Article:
There are a few types. Petasites japonica & P. hybridus are what I've been reading about. Hybridus is what is in my supplement and I can get seeds here:

I've read quite a few other links too, but I neglected to copy their addresses.

I have been taking a butterbur (75mg)-feverfew (200mg) capsule sold by "Now" for spontaneous migraines from airborne chemicals and one daughter who gets migraines (usually from cigar smoke but other chemicals in the air can cause it too).

We are very aware about the beginning twinges...those that make you think it's the start but you still tend to be in denial...that's when we took it. We weren't going to mess around.

We are not taking it daily. We wanted to know if it would work without daily doses, but instead at the onset of a migraine. So far, so good. It sure beats Advil!

I am aware that both herbs are good to treat migraines, but I am not clear on why both would be mixed if they are both good for the same purpose...unless in these proportions, they support/compliment one another in some way.

I started looking into growing it. I can get seeds for both and can container grow butterbur, overwintering it in our basement. Hardy to zone 5, it technically should not become invasive here (zone 3), but container growing (with precautions, see link below), should work well enough and keep it going. I can't imagine feverfew being a difficult herb to grow, but haven't researched it much yet to know much about growing it.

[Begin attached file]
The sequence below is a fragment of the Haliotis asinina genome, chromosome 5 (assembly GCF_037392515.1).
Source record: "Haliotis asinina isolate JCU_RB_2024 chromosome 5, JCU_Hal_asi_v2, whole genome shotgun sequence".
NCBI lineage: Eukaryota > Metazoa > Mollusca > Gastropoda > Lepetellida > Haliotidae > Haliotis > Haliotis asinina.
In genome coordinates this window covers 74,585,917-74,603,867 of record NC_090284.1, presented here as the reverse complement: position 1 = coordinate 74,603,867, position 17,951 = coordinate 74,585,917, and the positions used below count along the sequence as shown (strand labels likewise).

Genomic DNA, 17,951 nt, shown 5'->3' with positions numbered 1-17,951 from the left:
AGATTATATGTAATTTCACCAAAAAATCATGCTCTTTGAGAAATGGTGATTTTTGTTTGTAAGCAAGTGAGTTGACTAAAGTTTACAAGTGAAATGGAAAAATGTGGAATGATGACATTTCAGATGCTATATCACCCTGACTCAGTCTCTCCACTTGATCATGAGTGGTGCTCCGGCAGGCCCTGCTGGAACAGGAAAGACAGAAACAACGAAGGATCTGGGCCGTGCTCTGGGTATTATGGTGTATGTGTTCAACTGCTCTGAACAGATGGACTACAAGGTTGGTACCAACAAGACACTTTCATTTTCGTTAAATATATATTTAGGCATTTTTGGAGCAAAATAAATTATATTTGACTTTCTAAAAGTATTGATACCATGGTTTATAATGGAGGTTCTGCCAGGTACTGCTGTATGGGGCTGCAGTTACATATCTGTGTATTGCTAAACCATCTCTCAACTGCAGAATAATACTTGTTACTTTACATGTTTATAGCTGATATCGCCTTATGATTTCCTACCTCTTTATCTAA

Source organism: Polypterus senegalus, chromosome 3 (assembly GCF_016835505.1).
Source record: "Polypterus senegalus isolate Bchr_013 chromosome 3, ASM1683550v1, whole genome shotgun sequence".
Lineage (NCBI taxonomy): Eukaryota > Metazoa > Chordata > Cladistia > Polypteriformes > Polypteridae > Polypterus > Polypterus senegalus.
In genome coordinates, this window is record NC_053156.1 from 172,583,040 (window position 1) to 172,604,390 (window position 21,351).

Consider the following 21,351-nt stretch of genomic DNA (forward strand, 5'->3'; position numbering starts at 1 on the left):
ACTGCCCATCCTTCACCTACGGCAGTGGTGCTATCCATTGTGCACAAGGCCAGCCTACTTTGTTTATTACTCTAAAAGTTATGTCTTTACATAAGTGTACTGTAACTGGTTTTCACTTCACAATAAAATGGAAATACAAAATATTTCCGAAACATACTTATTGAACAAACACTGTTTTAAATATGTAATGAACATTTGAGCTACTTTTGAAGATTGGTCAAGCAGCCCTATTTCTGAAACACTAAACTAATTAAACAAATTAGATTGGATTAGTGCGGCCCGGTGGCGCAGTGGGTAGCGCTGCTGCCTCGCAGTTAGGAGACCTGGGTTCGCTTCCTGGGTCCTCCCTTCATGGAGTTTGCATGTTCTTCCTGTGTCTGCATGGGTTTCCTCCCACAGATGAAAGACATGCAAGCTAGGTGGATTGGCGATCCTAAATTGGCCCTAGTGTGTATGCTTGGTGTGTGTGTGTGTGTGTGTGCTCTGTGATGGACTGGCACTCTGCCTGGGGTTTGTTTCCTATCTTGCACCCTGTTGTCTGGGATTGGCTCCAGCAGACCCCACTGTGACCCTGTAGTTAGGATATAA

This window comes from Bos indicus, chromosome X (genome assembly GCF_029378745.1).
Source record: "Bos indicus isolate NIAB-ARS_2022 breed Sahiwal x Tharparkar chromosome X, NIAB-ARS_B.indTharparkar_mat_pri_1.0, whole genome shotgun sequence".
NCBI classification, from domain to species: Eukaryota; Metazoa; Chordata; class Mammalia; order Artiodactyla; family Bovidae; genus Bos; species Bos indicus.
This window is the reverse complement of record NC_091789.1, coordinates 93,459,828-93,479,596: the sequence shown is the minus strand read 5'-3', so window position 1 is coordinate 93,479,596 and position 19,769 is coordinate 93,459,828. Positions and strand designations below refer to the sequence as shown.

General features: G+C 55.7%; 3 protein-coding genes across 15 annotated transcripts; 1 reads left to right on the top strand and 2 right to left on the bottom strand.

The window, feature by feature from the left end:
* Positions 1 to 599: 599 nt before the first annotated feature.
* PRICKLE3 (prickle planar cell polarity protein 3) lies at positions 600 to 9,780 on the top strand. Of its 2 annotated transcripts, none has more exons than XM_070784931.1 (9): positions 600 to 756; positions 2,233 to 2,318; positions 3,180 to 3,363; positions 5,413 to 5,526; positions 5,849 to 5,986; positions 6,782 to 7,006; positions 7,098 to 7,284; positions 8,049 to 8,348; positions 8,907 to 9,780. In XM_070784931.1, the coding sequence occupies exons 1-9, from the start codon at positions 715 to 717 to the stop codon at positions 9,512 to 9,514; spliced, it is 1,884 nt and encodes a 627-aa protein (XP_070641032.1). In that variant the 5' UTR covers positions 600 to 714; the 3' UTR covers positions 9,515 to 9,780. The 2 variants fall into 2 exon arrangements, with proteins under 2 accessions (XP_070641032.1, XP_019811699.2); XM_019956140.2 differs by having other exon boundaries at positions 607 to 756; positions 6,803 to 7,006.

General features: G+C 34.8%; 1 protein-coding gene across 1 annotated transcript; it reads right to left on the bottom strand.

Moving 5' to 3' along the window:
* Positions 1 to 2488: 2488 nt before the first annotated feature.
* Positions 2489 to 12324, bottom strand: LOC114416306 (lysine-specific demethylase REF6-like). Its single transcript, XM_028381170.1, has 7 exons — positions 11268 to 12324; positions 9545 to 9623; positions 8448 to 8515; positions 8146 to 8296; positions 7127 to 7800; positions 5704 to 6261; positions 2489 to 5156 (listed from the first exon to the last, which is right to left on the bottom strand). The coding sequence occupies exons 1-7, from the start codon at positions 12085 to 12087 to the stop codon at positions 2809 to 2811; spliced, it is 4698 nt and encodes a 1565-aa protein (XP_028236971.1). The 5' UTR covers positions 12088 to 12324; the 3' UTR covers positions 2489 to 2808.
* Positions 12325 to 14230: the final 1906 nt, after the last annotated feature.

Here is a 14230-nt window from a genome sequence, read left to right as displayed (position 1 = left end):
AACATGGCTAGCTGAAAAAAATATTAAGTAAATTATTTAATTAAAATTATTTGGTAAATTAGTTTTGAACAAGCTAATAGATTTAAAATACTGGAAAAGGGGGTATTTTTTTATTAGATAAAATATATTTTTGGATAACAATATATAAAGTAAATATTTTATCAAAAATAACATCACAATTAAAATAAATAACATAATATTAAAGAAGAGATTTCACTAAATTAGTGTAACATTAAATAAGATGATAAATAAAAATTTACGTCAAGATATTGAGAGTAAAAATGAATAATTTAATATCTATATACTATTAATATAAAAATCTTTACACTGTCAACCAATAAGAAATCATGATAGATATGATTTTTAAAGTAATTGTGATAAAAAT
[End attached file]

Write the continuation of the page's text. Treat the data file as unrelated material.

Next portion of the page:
Feverfew can be eaten 2 to 3 leaves at a time. Of course, there is more to know, but I haven't researched that much yet either.

My butterbur capsules will be dried root.

I have no idea how to easily & properly balance these for use. It would be easier to just buy the capsules, but most likely less expensive and more readily available to do it myself.